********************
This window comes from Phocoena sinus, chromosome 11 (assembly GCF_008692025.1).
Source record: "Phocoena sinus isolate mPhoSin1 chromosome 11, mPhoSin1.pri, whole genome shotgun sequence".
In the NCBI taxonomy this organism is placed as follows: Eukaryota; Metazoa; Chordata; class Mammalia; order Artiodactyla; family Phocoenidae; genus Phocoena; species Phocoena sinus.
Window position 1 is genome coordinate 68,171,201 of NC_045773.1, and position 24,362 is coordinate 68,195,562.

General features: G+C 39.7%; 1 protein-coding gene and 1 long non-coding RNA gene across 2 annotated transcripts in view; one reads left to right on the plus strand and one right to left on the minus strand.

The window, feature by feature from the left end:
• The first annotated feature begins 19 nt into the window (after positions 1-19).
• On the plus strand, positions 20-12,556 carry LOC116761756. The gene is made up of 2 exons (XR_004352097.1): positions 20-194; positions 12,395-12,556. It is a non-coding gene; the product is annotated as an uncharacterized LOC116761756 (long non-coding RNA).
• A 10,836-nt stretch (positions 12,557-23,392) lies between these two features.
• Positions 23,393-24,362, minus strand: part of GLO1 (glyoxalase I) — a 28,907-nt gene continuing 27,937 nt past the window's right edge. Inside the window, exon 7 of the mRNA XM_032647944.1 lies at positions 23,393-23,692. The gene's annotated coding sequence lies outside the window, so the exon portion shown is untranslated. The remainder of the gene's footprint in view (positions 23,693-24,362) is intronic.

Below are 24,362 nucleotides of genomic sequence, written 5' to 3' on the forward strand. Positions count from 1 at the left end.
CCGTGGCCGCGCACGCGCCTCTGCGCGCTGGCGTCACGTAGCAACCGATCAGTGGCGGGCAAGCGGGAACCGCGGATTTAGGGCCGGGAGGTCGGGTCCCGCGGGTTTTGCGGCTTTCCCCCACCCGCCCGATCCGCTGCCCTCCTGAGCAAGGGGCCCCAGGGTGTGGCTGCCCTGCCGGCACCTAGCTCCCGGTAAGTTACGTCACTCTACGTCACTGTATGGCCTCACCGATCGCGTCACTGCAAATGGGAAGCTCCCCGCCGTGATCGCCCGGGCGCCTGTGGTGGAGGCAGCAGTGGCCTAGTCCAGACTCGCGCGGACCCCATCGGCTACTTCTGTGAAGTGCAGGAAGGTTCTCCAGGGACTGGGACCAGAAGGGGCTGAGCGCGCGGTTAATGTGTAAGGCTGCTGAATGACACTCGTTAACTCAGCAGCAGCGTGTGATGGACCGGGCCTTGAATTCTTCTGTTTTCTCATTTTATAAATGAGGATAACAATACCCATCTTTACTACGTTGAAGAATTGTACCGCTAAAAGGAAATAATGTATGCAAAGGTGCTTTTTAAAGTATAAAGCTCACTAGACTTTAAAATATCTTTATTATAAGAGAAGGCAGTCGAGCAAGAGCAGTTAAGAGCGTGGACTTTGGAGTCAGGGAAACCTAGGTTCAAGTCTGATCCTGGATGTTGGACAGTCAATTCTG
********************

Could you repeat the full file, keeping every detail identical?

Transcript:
This window comes from Phocoena sinus, chromosome 11 (assembly GCF_008692025.1).
Source record: "Phocoena sinus isolate mPhoSin1 chromosome 11, mPhoSin1.pri, whole genome shotgun sequence".
In the NCBI taxonomy this organism is placed as follows: Eukaryota; Metazoa; Chordata; class Mammalia; order Artiodactyla; family Phocoenidae; genus Phocoena; species Phocoena sinus.
Window position 1 is genome coordinate 68,171,201 of NC_045773.1, and position 24,362 is coordinate 68,195,562.

General features: G+C 39.7%; 1 protein-coding gene and 1 long non-coding RNA gene across 2 annotated transcripts in view; one reads left to right on the plus strand and one right to left on the minus strand.

The window, feature by feature from the left end:
• The first annotated feature begins 19 nt into the window (after positions 1-19).
• On the plus strand, positions 20-12,556 carry LOC116761756. The gene is made up of 2 exons (XR_004352097.1): positions 20-194; positions 12,395-12,556. It is a non-coding gene; the product is annotated as an uncharacterized LOC116761756 (long non-coding RNA).
• A 10,836-nt stretch (positions 12,557-23,392) lies between these two features.
• Positions 23,393-24,362, minus strand: part of GLO1 (glyoxalase I) — a 28,907-nt gene continuing 27,937 nt past the window's right edge. Inside the window, exon 7 of the mRNA XM_032647944.1 lies at positions 23,393-23,692. The gene's annotated coding sequence lies outside the window, so the exon portion shown is untranslated. The remainder of the gene's footprint in view (positions 23,693-24,362) is intronic.

Below are 24,362 nucleotides of genomic sequence, written 5' to 3' on the forward strand. Positions count from 1 at the left end.
CCGTGGCCGCGCACGCGCCTCTGCGCGCTGGCGTCACGTAGCAACCGATCAGTGGCGGGCAAGCGGGAACCGCGGATTTAGGGCCGGGAGGTCGGGTCCCGCGGGTTTTGCGGCTTTCCCCCACCCGCCCGATCCGCTGCCCTCCTGAGCAAGGGGCCCCAGGGTGTGGCTGCCCTGCCGGCACCTAGCTCCCGGTAAGTTACGTCACTCTACGTCACTGTATGGCCTCACCGATCGCGTCACTGCAAATGGGAAGCTCCCCGCCGTGATCGCCCGGGCGCCTGTGGTGGAGGCAGCAGTGGCCTAGTCCAGACTCGCGCGGACCCCATCGGCTACTTCTGTGAAGTGCAGGAAGGTTCTCCAGGGACTGGGACCAGAAGGGGCTGAGCGCGCGGTTAATGTGTAAGGCTGCTGAATGACACTCGTTAACTCAGCAGCAGCGTGTGATGGACCGGGCCTTGAATTCTTCTGTTTTCTCATTTTATAAATGAGGATAACAATACCCATCTTTACTACGTTGAAGAATTGTACCGCTAAAAGGAAATAATGTATGCAAAGGTGCTTTTTAAAGTATAAAGCTCACTAGACTTTAAAATATCTTTATTATAAGAGAAGGCAGTCGAGCAAGAGCAGTTAAGAGCGTGGACTTTGGAGTCAGGGAAACCTAGGTTCAAGTCTGATCCTGGATGTTGGACAGTCAATTCTG